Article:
WILLIAM Tibbott was hanged in Montgomery in 1830 – damned a murderer – and would become the last sole to face the gallows in the town.

In his trial in the Autumn of 1830 he had been accused of killing his father by poisoning on July 27.

He had been found guilty of using arsenic to poison his father, John, who had died the following day, at their home between Manafon and Newtown at a house known as the Lodge.

He had pleaded his innocence but a jury of 17 men had found him guilty.

During the trial it was alleged that William and his father had quarrelled after the son had failed to pay his rent and told to leave the family home.

Witnesses had claimed to have heard Tibbott say he would kill his father with several alleging he had used the term 'fix him.'

Shopkeeper Elizabeth Morris testified he had tried to purchase white arsenic at her shop and been told to apply to the local surgeon Richard Baxter who had revealed he had sold William two packets.

Another witness, Richard Owen, spoke of a conversation with William in the hours after his father's death.

After offering his condolences, William had replied: 'I don't know, he was one of the biggest rogues I had any concern with, we gave him two cups of tea last night and some bread from his daughter and it not agree with him because he had a rupture. I am going to see for my son to the burying, I mean it to be Friday.'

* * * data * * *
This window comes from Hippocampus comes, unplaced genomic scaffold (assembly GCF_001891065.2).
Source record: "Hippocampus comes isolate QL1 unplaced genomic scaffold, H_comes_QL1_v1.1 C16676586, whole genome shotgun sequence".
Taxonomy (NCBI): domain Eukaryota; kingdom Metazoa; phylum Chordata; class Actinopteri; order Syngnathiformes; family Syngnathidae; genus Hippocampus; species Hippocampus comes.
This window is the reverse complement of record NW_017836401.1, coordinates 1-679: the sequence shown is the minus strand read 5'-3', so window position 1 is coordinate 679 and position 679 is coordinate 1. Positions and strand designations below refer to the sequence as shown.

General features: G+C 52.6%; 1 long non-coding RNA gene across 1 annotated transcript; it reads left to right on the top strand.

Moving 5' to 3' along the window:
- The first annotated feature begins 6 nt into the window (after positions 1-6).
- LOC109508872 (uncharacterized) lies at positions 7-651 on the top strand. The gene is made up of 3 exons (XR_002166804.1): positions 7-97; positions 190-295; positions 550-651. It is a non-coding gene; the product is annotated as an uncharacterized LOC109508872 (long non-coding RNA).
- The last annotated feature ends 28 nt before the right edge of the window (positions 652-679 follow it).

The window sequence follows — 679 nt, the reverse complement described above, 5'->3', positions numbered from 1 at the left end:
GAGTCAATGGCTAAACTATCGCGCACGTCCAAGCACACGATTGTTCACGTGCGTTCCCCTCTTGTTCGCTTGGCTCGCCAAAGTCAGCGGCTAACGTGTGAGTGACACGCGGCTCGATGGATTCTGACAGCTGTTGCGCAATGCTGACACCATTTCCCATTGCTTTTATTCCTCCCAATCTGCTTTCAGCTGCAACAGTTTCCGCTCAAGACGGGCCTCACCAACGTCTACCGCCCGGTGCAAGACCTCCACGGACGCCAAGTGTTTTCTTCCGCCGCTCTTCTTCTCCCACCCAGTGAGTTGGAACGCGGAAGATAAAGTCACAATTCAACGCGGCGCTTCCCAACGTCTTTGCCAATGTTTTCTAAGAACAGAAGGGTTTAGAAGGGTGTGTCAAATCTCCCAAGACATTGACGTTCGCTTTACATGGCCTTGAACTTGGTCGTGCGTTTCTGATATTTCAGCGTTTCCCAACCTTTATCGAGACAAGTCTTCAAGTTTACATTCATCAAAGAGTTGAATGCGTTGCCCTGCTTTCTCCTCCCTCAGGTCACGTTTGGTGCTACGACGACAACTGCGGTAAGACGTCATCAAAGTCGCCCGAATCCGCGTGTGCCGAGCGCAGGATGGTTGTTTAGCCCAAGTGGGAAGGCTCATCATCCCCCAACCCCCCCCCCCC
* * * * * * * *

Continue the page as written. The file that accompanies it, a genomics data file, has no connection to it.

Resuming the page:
William had protested his innocence throughout his trial but the Salopian Journal reported: 'The wretched man, prior to his execution, confessed his crime and also that he murdered his first wife in a similar manner.'

In the end, William had been double murderer and while he had avoided justice for the murder of his wife he had confessed it upon the conviction of the murder of his father.

On the day of hanging on August 16, 1830, in Montgomery the crowd witnessed the last public execution in the town when one bystander had been heard to shout 'That'll lam thee, Tibbott.'

It is also claimed not long after a man hurried into town from the direction of Llanllwchaiarn and asked if he was too late for the hanging.

When told he was the man had pointed to to a sack on his back and said: 'I'm his brother and these are his clothes.'